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Meet Young BPW Member Caroline Rakus-Wojciechowski

21 Oct 2020 11:45 PM | Lea-Ann Woodward Berst (Administrator)

NFBPWC Young BPW turns the spotlight on members who are making an impact in their profession. Featured members exemplify the mission of the BPW of uniting and advocating for women everywhere.

Meet Caroline Rakus-Wojciechowski!

Caroline graduated from Harvard College in 2018 with a B.A. in Anthropology, a completed pre-medical track, a secondary field in human evolutionary biology, and a language citation in Spanish Language and Literature. She is originally from Lindenhurst, NY.

She is currently a Global Goals Ambassador for Sustainable Cities and Communities, a GPODS (Global Policy, Diplomacy, and Sustainability) Fellow, and serves as the Chief Partnership and Innovation Officer for the Youth Sustainability Development Conference 2021: Pan-African Edition, the Global Board Treasurer for the International Association of Political Science Student, the Founding President & Chairwoman for the UNA Brooklyn Chapter Young Professionals, and is an En-Roads Climate Ambassador and Climate Reality Leader. She is a YOUNGA 2020 Delegate and has attended the 2019 UNGA74 Youth Climate Summit and Social Good Summits.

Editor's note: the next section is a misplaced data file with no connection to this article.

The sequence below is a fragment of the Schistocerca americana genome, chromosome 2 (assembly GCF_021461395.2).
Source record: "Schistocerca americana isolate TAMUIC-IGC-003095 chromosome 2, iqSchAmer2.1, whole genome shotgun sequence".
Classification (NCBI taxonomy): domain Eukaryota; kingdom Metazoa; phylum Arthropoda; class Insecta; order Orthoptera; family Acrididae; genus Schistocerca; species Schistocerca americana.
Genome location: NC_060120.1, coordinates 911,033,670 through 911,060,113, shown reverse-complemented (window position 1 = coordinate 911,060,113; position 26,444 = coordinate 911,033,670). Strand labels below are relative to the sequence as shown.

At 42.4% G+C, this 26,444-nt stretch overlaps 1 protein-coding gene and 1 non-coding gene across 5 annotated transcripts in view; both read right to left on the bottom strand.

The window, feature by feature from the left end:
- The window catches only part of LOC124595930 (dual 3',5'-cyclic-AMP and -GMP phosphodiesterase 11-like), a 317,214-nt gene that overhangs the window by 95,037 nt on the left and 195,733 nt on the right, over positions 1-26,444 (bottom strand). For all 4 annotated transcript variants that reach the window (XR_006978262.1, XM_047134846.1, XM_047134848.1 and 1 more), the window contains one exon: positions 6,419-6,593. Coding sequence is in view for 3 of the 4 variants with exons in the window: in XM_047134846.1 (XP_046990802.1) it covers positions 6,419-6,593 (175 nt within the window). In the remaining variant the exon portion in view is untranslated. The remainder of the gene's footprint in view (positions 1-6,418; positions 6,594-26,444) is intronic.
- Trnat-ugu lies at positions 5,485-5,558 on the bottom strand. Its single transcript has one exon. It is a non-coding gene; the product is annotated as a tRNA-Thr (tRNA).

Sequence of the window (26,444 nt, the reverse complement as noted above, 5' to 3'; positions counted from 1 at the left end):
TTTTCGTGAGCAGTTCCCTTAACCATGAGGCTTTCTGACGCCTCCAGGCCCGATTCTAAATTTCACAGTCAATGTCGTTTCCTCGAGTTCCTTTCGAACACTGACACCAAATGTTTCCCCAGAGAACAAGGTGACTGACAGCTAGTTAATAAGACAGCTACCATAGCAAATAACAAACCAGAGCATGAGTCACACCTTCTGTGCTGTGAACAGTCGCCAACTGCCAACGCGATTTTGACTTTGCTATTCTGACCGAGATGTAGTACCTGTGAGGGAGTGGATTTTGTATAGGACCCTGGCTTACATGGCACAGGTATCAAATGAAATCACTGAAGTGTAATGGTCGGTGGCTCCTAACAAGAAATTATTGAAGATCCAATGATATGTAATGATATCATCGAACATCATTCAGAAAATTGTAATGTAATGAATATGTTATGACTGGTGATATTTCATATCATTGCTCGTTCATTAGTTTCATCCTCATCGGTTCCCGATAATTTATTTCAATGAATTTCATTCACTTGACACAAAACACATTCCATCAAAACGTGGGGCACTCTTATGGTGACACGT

For her innovative work and partnerships for Sustainable Cities and Communities and concern for adverse effects on youth empowerment, she was invited to the 2019 World Bank Group Youth Summit Delegate for Smarter Cities for a Resilient Future and the First Annual Conference in Global Energy Transition Law and Policy. She has also been a youth speaker at several conferences hosted by ANYL4PSD Africa, the YSDC Network, EnviPol, and Avant Guarde, Ltd. on issues ranging from quality education, decent work, climate action, and partnerships.